How one Sunderland school has 'completely restructured' its day as pupils return from lockdown

A headteacher has praised the “grit and resilience” of his school community as it prepares to welcome back more pupils for the first time since the coronavirus lockdown began.

Friday, 5th June 2020, 7:00 am
Updated Friday, 5th June 2020, 5:55 pm

Year 1 and Year 6 children are expected to return to more than half of Sunderland’s 82 primary schools on Monday, June 8, after an 11-week gap.

The headteacher of one Sunderland school preparing to welcome pupils back has spoken about how it has had to “completely restructure the school day and how we approach every single facet of what we do”.

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Seaburn Dene Primary School headteacher John Howe checks a pupil's temperature ahead of the school reopening.

Seaburn Dene Primary School, in Torver Crescent, which has remained open for key worker children since the lockdown began, will have staggered starting times with separate entry and exit points for each year group.

Pupils will remain within their class “bubble” throughout the school day with a two-way radio system used by staff to ensure they do not accidentally bump into other year groups as they move to rooms such as the library.

Headteacher John Howe said: “Every routine you have mapped out for years has had to be completely rethought.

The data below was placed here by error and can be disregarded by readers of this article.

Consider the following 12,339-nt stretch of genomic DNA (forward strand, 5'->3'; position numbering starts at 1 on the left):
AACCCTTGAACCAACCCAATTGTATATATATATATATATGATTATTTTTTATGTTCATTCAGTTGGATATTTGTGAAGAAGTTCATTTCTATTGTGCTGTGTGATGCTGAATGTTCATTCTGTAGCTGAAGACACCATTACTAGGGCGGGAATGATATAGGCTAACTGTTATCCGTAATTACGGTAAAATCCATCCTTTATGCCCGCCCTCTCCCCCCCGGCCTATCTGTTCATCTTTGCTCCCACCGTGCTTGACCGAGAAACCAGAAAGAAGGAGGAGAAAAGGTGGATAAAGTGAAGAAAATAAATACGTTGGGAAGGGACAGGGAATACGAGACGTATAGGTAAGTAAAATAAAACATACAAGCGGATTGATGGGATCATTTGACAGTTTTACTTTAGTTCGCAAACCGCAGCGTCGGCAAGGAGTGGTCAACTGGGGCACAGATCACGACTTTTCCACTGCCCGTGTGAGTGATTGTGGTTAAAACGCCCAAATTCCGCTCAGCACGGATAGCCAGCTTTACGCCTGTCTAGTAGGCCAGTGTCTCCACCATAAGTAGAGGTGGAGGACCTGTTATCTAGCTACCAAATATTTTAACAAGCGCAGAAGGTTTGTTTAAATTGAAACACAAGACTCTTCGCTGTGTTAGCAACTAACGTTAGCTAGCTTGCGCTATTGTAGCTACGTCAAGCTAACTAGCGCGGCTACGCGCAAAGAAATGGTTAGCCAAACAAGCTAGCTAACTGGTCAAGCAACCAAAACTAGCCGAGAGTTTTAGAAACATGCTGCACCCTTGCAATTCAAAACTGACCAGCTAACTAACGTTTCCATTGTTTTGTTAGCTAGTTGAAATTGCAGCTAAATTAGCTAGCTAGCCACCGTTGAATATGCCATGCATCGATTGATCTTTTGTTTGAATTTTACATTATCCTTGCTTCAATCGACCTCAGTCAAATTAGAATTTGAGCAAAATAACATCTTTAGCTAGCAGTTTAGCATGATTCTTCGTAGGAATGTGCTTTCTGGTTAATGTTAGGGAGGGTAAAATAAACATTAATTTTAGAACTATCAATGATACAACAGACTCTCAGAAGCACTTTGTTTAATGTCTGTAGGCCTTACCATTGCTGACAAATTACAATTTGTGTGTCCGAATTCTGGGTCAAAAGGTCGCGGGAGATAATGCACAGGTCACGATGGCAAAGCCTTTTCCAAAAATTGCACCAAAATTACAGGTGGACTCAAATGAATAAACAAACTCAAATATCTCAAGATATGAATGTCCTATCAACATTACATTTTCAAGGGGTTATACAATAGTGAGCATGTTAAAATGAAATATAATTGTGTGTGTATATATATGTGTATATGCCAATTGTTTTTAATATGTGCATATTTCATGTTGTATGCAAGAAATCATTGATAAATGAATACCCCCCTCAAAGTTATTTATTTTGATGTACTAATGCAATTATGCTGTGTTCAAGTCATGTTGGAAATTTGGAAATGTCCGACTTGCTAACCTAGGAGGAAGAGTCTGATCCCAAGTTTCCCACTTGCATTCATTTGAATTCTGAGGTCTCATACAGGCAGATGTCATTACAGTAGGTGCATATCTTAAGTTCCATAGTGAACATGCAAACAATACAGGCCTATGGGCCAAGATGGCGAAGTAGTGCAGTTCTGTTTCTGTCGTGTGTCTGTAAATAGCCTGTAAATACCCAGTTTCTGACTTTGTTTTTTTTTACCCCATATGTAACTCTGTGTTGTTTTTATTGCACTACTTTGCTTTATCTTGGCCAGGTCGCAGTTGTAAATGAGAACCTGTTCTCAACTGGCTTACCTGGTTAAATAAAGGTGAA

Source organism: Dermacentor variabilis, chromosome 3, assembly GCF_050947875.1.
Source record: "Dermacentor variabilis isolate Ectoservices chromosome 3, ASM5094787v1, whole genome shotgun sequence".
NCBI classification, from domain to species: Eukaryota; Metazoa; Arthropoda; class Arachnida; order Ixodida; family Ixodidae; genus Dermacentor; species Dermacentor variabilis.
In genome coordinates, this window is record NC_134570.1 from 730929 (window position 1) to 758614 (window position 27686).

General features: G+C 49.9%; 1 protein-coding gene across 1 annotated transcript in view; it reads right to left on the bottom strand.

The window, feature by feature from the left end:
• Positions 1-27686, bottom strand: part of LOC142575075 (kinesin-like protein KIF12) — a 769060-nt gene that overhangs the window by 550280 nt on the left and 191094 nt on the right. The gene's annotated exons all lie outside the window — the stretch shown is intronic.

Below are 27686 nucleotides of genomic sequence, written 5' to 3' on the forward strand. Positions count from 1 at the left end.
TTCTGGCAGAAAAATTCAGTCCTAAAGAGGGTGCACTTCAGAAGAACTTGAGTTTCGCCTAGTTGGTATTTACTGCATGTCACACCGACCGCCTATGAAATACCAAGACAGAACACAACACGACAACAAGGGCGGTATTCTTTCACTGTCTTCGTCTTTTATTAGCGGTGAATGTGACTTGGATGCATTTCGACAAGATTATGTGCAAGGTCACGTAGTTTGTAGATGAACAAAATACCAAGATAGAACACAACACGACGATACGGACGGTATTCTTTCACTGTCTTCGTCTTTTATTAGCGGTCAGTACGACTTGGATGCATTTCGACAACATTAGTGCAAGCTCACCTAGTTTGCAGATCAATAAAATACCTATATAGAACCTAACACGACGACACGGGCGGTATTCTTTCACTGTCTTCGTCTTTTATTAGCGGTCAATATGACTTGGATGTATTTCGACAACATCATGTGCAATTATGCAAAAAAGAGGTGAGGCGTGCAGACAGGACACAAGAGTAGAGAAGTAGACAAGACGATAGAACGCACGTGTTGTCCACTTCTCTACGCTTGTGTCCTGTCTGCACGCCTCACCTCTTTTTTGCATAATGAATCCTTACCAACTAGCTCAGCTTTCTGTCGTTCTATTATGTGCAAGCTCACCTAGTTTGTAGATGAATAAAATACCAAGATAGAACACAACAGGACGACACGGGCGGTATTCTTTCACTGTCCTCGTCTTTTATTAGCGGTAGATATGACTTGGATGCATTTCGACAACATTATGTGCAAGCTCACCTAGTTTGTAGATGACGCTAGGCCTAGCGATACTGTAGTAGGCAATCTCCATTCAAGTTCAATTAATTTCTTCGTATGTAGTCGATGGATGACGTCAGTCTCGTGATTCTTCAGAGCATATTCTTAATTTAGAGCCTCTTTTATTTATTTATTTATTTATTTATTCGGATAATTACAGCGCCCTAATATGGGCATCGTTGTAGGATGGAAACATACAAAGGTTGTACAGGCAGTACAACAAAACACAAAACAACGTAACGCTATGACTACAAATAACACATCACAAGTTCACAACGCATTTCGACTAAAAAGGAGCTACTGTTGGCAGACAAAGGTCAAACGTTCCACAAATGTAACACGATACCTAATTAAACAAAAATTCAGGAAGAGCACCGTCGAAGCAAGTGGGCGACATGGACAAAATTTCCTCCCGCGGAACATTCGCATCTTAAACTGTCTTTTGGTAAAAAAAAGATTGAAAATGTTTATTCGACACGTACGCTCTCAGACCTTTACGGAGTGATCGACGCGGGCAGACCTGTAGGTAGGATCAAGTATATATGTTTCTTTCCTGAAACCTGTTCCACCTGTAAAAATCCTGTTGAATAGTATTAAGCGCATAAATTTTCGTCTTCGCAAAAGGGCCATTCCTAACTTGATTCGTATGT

“We have had to completely restructure the school day and how we approach every single facet of what we do.”

One of the new safety signs at Seaburn Dene Primary School.

As well as the widespread introduction of sanitiser stations and social distancing floor markings, pupils will have their temperatures taken upon arrival with cleaners coming in at lunchtime – which now stretches to two sittings – as well as after school to disinfect classrooms.

Families are also urged to wash school uniforms daily with ties banned for both pupils and staff.

To avoid potential social distancing issues in changing rooms, children will be allowed to wear appropriate clothing throughout days where they take part in sport or other outdoor activities.

Mr Howe expects around 40 Year 1, Year 6 and key worker pupils to be in school next week out of an overall school roll of 210.

Sanitiser stations are now a common feature throughout the school in preparation for the return of more pupils.

Each returning year will be divided into two groups with one coming in Mondays-Wednesdays and the other Thursdays-Fridays before the timetable is reversed in week two.

The school will also close at lunchtime on Fridays for additional cleaning and so staff can review risk assessments.

Other year groups will gradually return on a similar basis before the summer break.

He said: “We have kept in constant contact with our children’s families via different channels and would encourage anyone to contact us with any concerns.

“Many have and if there is a positive to take from all this then it is that it has brought our school community even closer together.

“Everyone from the governors to the children and their families has shown grit and resilience during all this.

“The staff have been amazing, going above and beyond in working from home and working from school during the lockdown.

“They will have had their own concerns but they have come in and put the needs of the children first.”

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